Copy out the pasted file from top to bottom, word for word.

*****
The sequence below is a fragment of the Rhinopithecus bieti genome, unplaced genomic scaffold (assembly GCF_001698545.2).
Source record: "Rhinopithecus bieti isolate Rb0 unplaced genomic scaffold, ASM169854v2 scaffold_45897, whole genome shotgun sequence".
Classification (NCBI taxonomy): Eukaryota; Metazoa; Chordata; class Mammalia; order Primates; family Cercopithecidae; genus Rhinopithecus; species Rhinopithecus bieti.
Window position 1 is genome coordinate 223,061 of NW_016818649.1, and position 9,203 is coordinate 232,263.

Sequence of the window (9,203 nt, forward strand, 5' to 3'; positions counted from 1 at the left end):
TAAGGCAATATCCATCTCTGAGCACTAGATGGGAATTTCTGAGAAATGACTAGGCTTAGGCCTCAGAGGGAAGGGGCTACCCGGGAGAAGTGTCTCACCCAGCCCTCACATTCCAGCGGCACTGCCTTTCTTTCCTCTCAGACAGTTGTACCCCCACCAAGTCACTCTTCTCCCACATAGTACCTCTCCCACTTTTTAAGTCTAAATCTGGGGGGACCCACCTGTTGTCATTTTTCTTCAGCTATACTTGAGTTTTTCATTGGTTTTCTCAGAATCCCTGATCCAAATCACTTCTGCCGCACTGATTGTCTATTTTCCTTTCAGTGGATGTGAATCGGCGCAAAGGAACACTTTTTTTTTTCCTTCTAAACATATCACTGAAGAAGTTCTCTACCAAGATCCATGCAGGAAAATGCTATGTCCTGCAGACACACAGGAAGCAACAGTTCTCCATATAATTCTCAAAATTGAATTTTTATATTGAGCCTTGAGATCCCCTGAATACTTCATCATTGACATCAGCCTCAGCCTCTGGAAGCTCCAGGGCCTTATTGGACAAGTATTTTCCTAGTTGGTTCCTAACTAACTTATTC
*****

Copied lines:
The sequence below is a fragment of the Rhinopithecus bieti genome, unplaced genomic scaffold (assembly GCF_001698545.2).
Source record: "Rhinopithecus bieti isolate Rb0 unplaced genomic scaffold, ASM169854v2 scaffold_45897, whole genome shotgun sequence".
Classification (NCBI taxonomy): Eukaryota; Metazoa; Chordata; class Mammalia; order Primates; family Cercopithecidae; genus Rhinopithecus; species Rhinopithecus bieti.
Window position 1 is genome coordinate 223,061 of NW_016818649.1, and position 9,203 is coordinate 232,263.

Sequence of the window (9,203 nt, forward strand, 5' to 3'; positions counted from 1 at the left end):
TAAGGCAATATCCATCTCTGAGCACTAGATGGGAATTTCTGAGAAATGACTAGGCTTAGGCCTCAGAGGGAAGGGGCTACCCGGGAGAAGTGTCTCACCCAGCCCTCACATTCCAGCGGCACTGCCTTTCTTTCCTCTCAGACAGTTGTACCCCCACCAAGTCACTCTTCTCCCACATAGTACCTCTCCCACTTTTTAAGTCTAAATCTGGGGGGACCCACCTGTTGTCATTTTTCTTCAGCTATACTTGAGTTTTTCATTGGTTTTCTCAGAATCCCTGATCCAAATCACTTCTGCCGCACTGATTGTCTATTTTCCTTTCAGTGGATGTGAATCGGCGCAAAGGAACACTTTTTTTTTTCCTTCTAAACATATCACTGAAGAAGTTCTCTACCAAGATCCATGCAGGAAAATGCTATGTCCTGCAGACACACAGGAAGCAACAGTTCTCCATATAATTCTCAAAATTGAATTTTTATATTGAGCCTTGAGATCCCCTGAATACTTCATCATTGACATCAGCCTCAGCCTCTGGAAGCTCCAGGGCCTTATTGGACAAGTATTTTCCTAGTTGGTTCCTAACTAACTTATTC